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Common themes across student evaluations were positive, noting that they “Enjoyed the practical aspects of the labs, and being able to test hypotheses – the labs made the classes more interactive and enjoyable” and “They [labs] were interactive, gave us the opportunity to put theories into real applications”.

sessions, instead they are offered to students within the first four weeks of their university studies. HUMAN-BRAIN IMAGING LAB Learning about neuroscience in ‘Introduction to Neuroscience’ also involves learning about methodologies used in neuroscience research. One of these techniques is electroencephalography – EEG for short, which is a method that records the brain’s electrical activity. The human-brain imaging lab makes it possible for students to physically use the EEG technique they have learned about and visualise their own, and their peers’, brain activity in real-time (De Wit et al., 2017). The teaching lab is structured in multiple sessions, with every session including activities that link to the subject’s lecture content. For example, during the week in which students learn about visual processing, the lab activity will focus on an experiment that investigates the visual processing of faces. Students will record brain activity during an experiment that shows a series of pictures of faces and other

objects. Once completed, they will learn about processing and analysis of the EEG data and be asked to critically interpret and discuss these findings and relate it back to the theory learned during the lecture. The human-brain imaging lab uses the EMOTIV Epoc+ headset – a wireless headset that was originally designed for gaming purposes but has been shown to record research quality EEG data by a team of researchers from the Department of Cognitive Science (Badcock et al., 2015). Given its relatively compact size and affordability, multiple EMOTIV headsets are used in the human brain-imaging lab making it scalable to larger undergraduate settings while still ensuring students gain hands-on experience with the equipment. This lab is currently offered in a subject that has more than 500 students enrolled. VIRTUAL REALITY (VR) LAB Virtual Reality is a tool that is increasingly used in industry, clinical and recreational settings. The VR lab incorporates this technology into the neuroscience curriculum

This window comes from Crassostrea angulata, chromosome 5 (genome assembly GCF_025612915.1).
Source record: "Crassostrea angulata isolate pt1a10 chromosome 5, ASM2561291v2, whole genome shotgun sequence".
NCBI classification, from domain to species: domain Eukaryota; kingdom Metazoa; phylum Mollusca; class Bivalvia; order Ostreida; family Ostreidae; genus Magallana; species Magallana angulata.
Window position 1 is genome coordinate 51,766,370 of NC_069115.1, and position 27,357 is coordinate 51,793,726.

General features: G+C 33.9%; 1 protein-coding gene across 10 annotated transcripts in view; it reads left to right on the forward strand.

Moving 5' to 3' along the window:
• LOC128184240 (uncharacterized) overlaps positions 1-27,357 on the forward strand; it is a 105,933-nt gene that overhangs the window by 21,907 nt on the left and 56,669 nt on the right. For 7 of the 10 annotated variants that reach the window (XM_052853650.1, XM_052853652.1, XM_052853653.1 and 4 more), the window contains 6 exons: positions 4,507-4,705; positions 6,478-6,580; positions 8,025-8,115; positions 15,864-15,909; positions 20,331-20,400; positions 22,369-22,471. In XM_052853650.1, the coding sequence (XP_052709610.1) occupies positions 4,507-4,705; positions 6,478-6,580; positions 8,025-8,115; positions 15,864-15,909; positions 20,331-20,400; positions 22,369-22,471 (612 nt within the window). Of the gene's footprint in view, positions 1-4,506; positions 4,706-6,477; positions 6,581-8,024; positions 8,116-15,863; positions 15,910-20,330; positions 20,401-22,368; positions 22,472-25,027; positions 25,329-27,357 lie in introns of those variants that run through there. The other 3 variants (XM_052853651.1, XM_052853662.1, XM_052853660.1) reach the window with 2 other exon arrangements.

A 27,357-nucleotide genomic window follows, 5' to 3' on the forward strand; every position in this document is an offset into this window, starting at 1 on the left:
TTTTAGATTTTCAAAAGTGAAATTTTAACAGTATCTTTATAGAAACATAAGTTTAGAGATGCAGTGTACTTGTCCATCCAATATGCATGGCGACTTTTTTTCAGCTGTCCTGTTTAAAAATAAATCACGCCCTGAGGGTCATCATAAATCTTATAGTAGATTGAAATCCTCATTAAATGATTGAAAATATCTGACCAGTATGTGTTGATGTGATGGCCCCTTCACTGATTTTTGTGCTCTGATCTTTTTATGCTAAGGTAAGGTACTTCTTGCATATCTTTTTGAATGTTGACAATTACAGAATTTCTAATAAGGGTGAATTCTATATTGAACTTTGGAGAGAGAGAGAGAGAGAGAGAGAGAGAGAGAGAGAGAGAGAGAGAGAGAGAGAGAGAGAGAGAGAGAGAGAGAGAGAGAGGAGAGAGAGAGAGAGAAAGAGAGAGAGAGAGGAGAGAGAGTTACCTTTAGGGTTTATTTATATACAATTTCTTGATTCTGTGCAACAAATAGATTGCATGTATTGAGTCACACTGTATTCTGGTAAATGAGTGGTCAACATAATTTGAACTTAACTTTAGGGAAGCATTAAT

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COGNITIVE SCIENCE to allow students to deepen their understanding of the fundamentals behind human perception and sensation through active and exploratory learning. Similar to the human-brain imaging lab, the VR lab is structured around lab sessions that link to the subject’s lecture content. For example, in the second-year ‘Cognitive Neuroscience’ subject students learn about how the brain integrates information from different senses such as sight and touch – a concept referred to multisensory integration. The lab session uses virtual reality to allow students to test some of the factors that might contribute to this integration, such as the role of visual feedback. The VR lab uses the Oculus Rift – a wireless headset that is primarily used for gaming but has recently also been used in research conducted by some researchers from the Department of Cognitive Science. As with the other lab, multiple headsets can be used in one classroom at the time to give students the best possible interactive experience. This lab is currently offered in a subject that has more than 150 students enrolled. TO INFINITY AND BEYOND One of the more frequent questions students (and parents) ask at academic advisory events such as Macquarie University’s Open Day is “what will person X be once they graduate?” While this is a reasonable question, there is no straight-forward answer to this question. The options are limitless! The reality is that careers change. Jobs are ever evolving, especially in technology fields such as Artificial Intelligence (AI) and human-computer interfaces, as well as human-facing fields such as the health industry, with jobs being available now that were unimaginable a few years ago.

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A prime example is the increasing need for data literacy skills. As was highlighted in March 2020 (Hastie, 2020), businesses are expected to move into a world that is become increasingly data-driven. With a current shortage of data literate employees, data literacy is expected to become the most valuable commodity in the future.

Its graduates will be equipped with in-depth scientific knowledge and trained to confidently evaluate information, come up with new ideas and voice their thoughts and plans in a variety of ways. Together, these build a solid foundation for any future career, whether that is a research career in academic or a career in industry.

PREPARING FOR THE UNKNOWN